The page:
Posts Tagged With: Malaysia

The voyages of 15th century Chinese admiral Zheng He and today’s rising tensions in Asia

Did Chinese admiral Zheng He discover America before Columbus and Vasco da Gama? I think he could. but more important, read how Zheng He’s travels can lead to a major conflict today…

During my visit to Malaysia I walked into a rememberance stone in the world heritage city center of Melaka and read about the visit of Zheng He in 1405. This visit was a first of seven voyages which he made between 1405 and 1430. He visited not only the countries of South East Asia, but went well beyond that: India, Sri Lanka, the Arabian peninsula and the east coast of Africa. Till so far the official reading.

Not much later I found the Cheng Ho museum which turned out to be a wonderful museum about the life and times of Zheng He. His fleet is build at scale in a diorama and then you start to think how impressive this must have been. The admiral build his biggest Treasure Ships measuring 120 meters long and over 50 meters wide each. Compare Columbus 30 by 10 meters ships. Columbus sailed out – 70 years later – with 3 small ships. Zheng He with close to 200 ships.

Now the Chinese emperor was not in a conquering mood, lucky world. They sailed to all the kings and sultans to show off their power and increase trade. Some researchers think have found prove that parts of the fleet sailed around Africa and hit the American continent. Direct prove has not yet been found, but one of the first appearences of Asia and parts of South America show up in 15 century maps in Italy (see Fra Mauro map) and Turkey (see the Piri Reis maps) and it could be very well possible that early travelers from Venice to the east might have encountered Chinese treasure ships and copied their sea charts. It is still indirect proof, but seems more reasonable then prehistoric Atlantis blah blah.

IMG_1241 3 copyI bought myself a few books about this in the west so unknown explorer to enrich my collection of obscure history and cartography memorabilia , well hidden in a vault somewhere in Holland.

Today China expresses that “Chinese activities in the South China Sea date back over 2000 years ago” with China being “the first country to discover, name, explore and exploit the resources of the South China Sea islands and the first to continuously exercise sovereign powers over them.” For instance, Chinese sources claim that maps of the South China Sea islands were published throughout the Ming and Qing dynasties, including in navigational charts drawn up by China’s fifteen-century admiral and explorer Zheng He. (source)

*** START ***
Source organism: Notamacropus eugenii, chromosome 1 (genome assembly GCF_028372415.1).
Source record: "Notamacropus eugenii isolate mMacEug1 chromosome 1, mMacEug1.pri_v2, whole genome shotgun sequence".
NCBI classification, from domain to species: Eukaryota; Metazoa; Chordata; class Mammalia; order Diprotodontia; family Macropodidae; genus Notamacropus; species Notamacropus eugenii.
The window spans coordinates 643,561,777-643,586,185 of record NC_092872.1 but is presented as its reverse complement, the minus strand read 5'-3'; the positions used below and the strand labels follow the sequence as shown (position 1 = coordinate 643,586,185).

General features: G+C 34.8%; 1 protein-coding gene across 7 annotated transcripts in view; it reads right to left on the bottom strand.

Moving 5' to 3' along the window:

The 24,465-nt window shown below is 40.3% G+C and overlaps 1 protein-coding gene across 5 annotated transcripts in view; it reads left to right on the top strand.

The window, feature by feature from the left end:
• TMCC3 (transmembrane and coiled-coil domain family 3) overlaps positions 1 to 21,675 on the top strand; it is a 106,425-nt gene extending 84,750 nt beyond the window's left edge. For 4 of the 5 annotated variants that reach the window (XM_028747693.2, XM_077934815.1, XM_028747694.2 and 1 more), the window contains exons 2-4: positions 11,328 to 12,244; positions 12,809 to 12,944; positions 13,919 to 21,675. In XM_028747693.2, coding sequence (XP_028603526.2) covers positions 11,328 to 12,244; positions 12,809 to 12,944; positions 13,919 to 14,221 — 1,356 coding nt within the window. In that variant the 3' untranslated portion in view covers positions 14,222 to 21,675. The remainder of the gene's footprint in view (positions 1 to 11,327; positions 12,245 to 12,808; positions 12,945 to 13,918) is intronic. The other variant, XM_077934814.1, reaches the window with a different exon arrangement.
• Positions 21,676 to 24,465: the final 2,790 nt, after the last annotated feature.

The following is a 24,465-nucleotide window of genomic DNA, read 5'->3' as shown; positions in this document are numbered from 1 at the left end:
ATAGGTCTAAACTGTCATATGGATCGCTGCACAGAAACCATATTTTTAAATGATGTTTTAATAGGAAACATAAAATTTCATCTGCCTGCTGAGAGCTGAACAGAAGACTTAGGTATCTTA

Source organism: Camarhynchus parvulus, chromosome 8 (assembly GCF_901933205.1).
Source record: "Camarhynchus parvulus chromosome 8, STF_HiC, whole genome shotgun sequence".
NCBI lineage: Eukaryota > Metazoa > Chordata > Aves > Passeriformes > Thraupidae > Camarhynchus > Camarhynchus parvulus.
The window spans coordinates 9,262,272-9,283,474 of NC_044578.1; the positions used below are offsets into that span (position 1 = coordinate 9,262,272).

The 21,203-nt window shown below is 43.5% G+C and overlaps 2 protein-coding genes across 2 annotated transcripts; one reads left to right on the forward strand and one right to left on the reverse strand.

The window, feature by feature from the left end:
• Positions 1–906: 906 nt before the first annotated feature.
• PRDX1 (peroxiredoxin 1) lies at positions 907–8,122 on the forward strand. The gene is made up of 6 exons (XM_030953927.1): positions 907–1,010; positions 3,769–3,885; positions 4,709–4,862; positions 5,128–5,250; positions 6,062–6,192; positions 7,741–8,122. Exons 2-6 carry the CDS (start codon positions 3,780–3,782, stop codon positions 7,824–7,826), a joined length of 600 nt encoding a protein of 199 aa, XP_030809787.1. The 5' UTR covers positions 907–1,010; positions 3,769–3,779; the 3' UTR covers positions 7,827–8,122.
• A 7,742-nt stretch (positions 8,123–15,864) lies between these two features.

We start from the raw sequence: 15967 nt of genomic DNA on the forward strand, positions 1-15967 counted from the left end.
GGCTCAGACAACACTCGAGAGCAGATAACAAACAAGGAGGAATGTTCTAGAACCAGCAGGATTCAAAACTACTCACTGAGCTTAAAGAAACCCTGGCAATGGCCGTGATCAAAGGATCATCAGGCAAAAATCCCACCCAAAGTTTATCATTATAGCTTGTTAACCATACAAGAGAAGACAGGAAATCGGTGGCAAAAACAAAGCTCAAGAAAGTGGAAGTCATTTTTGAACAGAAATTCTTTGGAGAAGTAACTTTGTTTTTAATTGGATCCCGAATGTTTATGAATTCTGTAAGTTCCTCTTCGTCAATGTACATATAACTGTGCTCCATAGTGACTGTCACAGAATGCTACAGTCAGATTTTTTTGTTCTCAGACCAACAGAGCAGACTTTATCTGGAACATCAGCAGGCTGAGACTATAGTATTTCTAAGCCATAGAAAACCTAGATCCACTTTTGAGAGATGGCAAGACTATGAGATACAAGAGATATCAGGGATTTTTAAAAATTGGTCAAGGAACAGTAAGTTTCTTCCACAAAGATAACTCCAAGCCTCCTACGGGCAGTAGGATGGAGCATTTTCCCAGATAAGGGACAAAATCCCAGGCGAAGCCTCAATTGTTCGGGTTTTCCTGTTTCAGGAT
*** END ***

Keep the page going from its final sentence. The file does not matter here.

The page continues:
And so Zheng He is back in today’s politics, not only because of the South China sea rising conflict, but also as an example of China’s modern day silk road initiative called: One Belt One Road, where China is increasing its influence over the Eurasian world to build airports, railroads and seaports to connect China’s industrial areas over land and sea. For many poor countries a great opportunity, for the sceptic west another thread of the upcoming eastern powers.

As long as they handle in the spirit of Zheng He – collaborative with win-win trade benefits – it would be fine with me.


Categories: Boeken, Ontdekkingen, Reizen, Standbeelden | Tags: , , , , , , , , , , , , , , , , , , , , , , , , , ,

Discover Malacca, a rickshaw ride through a world heritage city in the heart of Malaysia

I was more than surprised when I arrived in the old town of Malacca, what a beautiful place this is. The old center of town is roughly divided in three parts: the Portuguese area with an old church and remains of a fortress.  The Dutch part is at the east side of Malacca river, an old townhall, a church and a handful of redbrick buildings around a square. And at the west bank of the river the large Jonker street area, a labyrinth of small colonial streets filled with local shops, galleries and restaurants.

I went there without any expectations, and so the effect on me was great, such great architecture and so much to explore and discover. It reminded me of just a few cities, none of them comparable on how it looks, but they can describe the kind of mood that flows through the alleys: Cartagena des Indes, Cusco, Ubud, Glastonbury and Florence. I mean, the feeling that after each corner something wonderful will show up, and then it actually happens. Got it?

If you also know of such a surprising town or city, let me know in a comment below because I would definitely put it on my bucketlist and visit it!

Categories: Ontdekkingen, Reizen, Steden | Tags: , , , , , , , , , , , , , , , , , , , , , , , ,

Malaysian Grand Prix 2017: Max Verstappen wins Formula One

For the first time I watched a Grand Prix live and lucky me, the one I supported did win as well. Even more lucky; he did his brilliant overtaking move on Lewis Hamilton right in front of our K1 stand at the first turn. To celebrate this, the board Turn 1 was taken by some supporters as a souvenir. After the race doors to the grid were opened and audience speeded over the circuit to the Grandstand where national anthems were played and Champaign bottles were opened. It was one big party and pretty sure I will add another GP on my bucket list soon.





Categories: Reizen, Steden | Tags: , , , , , , , , , , , , , , , , , ,

Discover Kuala Lumpur: twin towers, Chinatown, Central market and Merdeka square

And it was in a far corner of the Central Market where I found myself the perfect souvenir. A yoga sculpture, or at least, that is what I understood from Nathan, the owner of the antique shop, who gave me quite a lecture on the origins of the small statue.

Categories: Ontdekkingen, Reizen, Steden | Tags: , , , , , , , , , , , , , , , , , , , , , , ,

Blog at